Officials in the Rural Municipality of Montcalm are not raising alarm bells quite yet following the province's upgraded flood forecast for the Red River.
Manitoba's Hydrologic Forecast Centre is now expecting a major risk of flooding on the Red this spring. A generally low risk remains for the Roseau River. Both waterways flow through the municipality.
"We're going to continue to prepare for flooding as we do every year with opening up our drains and ditches, reviewing all of our procedures and policies, updating our contact list - that kind of stuff," explains Jolene Bird, Chief Administrative Officer for the municipality. "We just go along as normal for now and continue to watch the river and see what it does."
According to an update from Manitoba Transportaion and Infrastructure on Thursday, Bird says normal weather conditions moving forward would lead to spring 2019 flood levels, and unfavourable weather would mean a spring 2020 flood. At these levels, Bird explains PTH 75 south of Morris is not expected to close. Overland flooding is expected to close some roads on the municipality's gravel road network, however, and there might be a few evacuations, but nothing large-scale, notes Bird. Properties most at-risk are those along St. Mary's Road and the old Highway 201 along the Red River.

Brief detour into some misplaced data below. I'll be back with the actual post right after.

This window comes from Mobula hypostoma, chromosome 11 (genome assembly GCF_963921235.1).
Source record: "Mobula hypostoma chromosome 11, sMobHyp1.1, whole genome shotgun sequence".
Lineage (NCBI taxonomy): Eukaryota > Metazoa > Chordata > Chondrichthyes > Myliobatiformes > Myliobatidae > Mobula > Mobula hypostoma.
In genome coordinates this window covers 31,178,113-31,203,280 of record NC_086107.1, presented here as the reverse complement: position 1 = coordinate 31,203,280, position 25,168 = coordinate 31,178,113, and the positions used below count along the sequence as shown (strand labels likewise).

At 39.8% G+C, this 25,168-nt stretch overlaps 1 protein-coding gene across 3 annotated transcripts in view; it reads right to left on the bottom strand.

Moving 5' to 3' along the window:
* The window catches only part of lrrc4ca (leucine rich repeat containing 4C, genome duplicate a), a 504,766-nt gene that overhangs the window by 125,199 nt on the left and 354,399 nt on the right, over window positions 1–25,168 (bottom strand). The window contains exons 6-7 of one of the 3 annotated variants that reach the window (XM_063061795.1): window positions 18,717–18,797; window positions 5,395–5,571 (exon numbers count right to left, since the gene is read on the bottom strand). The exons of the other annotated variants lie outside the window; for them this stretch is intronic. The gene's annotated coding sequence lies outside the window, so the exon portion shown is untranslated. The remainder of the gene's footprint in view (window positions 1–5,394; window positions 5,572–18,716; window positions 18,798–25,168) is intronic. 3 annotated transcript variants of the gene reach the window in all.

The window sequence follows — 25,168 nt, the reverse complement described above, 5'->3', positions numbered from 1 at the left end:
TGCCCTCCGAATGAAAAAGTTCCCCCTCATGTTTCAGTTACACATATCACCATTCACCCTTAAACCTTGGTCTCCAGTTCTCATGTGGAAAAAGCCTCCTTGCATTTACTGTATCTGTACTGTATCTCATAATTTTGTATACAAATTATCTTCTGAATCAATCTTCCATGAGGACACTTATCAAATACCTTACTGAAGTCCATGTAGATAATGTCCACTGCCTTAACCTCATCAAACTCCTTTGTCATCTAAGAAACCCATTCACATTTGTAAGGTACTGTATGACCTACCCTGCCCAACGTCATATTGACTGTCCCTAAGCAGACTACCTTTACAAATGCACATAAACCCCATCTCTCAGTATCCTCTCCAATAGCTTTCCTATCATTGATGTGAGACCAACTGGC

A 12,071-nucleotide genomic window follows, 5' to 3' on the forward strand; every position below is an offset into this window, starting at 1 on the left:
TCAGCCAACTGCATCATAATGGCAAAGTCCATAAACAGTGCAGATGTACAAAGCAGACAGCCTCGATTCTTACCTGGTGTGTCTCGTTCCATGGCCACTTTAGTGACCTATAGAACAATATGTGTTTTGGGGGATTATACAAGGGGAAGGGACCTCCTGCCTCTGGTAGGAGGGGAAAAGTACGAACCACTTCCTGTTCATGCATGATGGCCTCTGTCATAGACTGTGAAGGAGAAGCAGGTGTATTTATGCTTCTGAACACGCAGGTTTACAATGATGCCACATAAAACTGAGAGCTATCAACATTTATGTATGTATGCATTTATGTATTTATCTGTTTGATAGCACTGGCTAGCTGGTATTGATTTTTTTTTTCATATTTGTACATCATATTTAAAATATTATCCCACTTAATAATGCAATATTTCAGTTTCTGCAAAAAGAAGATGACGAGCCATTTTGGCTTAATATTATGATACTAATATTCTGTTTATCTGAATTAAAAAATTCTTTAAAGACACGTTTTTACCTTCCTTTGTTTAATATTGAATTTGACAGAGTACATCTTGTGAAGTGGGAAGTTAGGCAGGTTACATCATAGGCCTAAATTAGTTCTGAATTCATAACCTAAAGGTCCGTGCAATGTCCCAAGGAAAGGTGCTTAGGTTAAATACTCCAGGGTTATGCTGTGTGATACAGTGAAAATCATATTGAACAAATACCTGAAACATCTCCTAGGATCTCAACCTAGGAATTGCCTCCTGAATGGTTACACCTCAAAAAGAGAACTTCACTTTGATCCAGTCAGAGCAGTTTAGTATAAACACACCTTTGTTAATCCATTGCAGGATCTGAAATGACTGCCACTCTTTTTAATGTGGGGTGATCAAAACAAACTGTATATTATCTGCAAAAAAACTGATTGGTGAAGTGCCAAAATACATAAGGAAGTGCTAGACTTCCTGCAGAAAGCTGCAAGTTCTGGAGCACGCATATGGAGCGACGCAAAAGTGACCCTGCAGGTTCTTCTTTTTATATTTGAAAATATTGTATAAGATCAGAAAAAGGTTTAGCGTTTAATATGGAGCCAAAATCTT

Pumping operations are also expected in the community of St. Jean, and Bird anticipates a partial dike closure on the east side of town where the old bridge used to stand. Regardless, she is hopeful the entrances to the community will remain open.
And as the municipality prepares for this year's flood season, Bird notes, repairs have been made to only about 30 to 40 per cent of damaged sites from last year.
"We still have lots to do, lots. We have been working all winter on debris cleanup and ditching, projects that can be done when it's cold, but there are still a lot of road repairs that need to be done. We did emergency repairs last year and now we need to do the full repairs."
Once this spring's overland flooding recedes, Bird says any new damage will need to be evaluated and compared to what was sustained in 2022, and the municipality will need to again work with the province and the Disaster Financial Assistance program in repairing re-damaged sites.
"This isn't the first time this happened when we have back-to-back years, so we've been through this situation before," she adds.